How hackers could annihilate US utilities and unleash havoc on infrastructure
A cyber war attack on a city’s critical infrastructure could be devastating, and surprisingly easy to launch.
May 22, 2013
ATLANTA, Georgia — It’s a new breed of warfare, unlike anything you’ve ever seen.
It can threaten a nation’s core security, cause mass casualties and weaken the economy, according to the Government Accountability Office, the US Congress’ research arm.
Assailants “could gain control of critical switches and derail passenger trains, or trains loaded with lethal chemicals. … They could contaminate the water supply in major cities,” then-US Defense Secretary Leon Panetta said last October. Foes could take down electric or water systems, fomenting public panic, reaping high death tolls and causing high physical and economic costs.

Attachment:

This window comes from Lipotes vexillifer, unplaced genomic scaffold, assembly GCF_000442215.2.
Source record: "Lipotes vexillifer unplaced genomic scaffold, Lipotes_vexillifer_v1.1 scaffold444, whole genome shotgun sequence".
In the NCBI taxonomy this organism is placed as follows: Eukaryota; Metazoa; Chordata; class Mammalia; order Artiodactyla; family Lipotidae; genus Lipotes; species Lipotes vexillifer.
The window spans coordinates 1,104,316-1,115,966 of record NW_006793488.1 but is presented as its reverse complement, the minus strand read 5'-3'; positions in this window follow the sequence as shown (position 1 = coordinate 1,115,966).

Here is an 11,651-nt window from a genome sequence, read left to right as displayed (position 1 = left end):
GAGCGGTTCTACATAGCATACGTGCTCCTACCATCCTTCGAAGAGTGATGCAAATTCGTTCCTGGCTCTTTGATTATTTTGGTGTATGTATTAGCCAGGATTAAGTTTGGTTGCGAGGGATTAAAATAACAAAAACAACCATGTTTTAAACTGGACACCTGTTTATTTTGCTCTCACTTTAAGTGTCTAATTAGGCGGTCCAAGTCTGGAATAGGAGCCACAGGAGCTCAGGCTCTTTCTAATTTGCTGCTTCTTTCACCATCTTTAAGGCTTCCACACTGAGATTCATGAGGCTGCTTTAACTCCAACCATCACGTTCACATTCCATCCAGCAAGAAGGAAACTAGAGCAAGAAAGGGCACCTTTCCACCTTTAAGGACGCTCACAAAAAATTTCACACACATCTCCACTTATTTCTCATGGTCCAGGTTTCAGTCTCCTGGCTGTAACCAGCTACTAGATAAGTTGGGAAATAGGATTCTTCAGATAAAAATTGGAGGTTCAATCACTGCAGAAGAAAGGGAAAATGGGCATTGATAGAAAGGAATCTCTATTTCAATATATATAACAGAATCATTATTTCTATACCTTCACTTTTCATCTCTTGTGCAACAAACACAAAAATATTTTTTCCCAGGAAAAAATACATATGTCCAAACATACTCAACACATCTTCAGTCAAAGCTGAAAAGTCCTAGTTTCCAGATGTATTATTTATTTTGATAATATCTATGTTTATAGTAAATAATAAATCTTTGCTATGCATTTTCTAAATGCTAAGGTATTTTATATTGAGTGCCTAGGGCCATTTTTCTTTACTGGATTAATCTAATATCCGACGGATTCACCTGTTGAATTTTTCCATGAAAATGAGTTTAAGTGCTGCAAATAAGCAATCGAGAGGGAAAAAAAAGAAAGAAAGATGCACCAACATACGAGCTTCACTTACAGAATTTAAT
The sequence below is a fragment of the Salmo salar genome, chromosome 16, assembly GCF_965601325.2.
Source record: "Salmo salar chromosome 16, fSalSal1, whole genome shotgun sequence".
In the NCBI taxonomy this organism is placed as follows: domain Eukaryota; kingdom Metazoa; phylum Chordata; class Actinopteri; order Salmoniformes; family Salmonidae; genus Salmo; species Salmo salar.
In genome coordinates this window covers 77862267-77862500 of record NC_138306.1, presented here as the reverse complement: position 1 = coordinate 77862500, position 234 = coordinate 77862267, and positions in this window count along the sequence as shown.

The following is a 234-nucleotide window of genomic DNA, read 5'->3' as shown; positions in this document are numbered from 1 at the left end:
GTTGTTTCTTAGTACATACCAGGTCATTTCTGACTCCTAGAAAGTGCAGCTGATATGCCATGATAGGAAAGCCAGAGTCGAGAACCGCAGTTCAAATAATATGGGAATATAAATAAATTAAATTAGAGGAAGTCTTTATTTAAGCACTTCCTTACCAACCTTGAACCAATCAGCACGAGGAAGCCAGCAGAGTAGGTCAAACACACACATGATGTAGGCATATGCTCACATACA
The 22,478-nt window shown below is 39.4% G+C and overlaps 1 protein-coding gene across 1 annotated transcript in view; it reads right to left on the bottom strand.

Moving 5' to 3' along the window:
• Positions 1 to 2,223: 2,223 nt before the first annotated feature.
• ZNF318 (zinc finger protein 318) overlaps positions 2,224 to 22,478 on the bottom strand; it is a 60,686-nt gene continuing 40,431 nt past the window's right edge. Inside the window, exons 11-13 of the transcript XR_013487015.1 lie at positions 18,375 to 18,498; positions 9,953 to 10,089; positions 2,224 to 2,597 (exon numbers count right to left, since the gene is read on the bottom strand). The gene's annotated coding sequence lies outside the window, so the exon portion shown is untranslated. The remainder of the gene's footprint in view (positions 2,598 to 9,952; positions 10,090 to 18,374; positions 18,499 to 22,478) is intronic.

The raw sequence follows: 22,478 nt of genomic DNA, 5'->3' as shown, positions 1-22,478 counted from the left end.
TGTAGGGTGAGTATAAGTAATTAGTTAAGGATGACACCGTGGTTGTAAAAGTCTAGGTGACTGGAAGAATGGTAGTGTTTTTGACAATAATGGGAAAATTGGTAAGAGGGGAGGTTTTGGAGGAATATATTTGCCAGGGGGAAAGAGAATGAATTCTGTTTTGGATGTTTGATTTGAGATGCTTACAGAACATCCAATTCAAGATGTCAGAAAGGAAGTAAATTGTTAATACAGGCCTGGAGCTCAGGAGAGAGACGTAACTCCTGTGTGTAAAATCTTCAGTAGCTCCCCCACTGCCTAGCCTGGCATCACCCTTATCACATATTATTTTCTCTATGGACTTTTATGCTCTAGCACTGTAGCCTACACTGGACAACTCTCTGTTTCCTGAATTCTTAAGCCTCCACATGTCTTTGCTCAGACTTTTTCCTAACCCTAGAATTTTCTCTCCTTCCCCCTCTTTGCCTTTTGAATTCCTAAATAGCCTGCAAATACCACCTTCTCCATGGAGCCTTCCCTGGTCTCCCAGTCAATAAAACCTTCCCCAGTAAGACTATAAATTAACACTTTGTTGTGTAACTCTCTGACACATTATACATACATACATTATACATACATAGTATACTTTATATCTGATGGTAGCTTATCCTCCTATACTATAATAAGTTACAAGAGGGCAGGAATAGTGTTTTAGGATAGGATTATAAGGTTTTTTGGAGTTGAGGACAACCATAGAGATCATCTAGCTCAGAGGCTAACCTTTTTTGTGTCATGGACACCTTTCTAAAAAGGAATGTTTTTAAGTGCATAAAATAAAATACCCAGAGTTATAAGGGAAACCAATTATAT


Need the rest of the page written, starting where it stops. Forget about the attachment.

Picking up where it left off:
It might not even be immediately clear who was behind the attack, or where it was coming from. This devastating power could be wielded with comparatively few operatives, or without the support of a national government. And the massive kinetic strength of the US military would be essentially helpless in thwarting it.
For more than two decades, internet-based attacks have been relatively infrequent and mostly low level. Now, many experts caution that the specter of cataclysmic cyber war is upon us.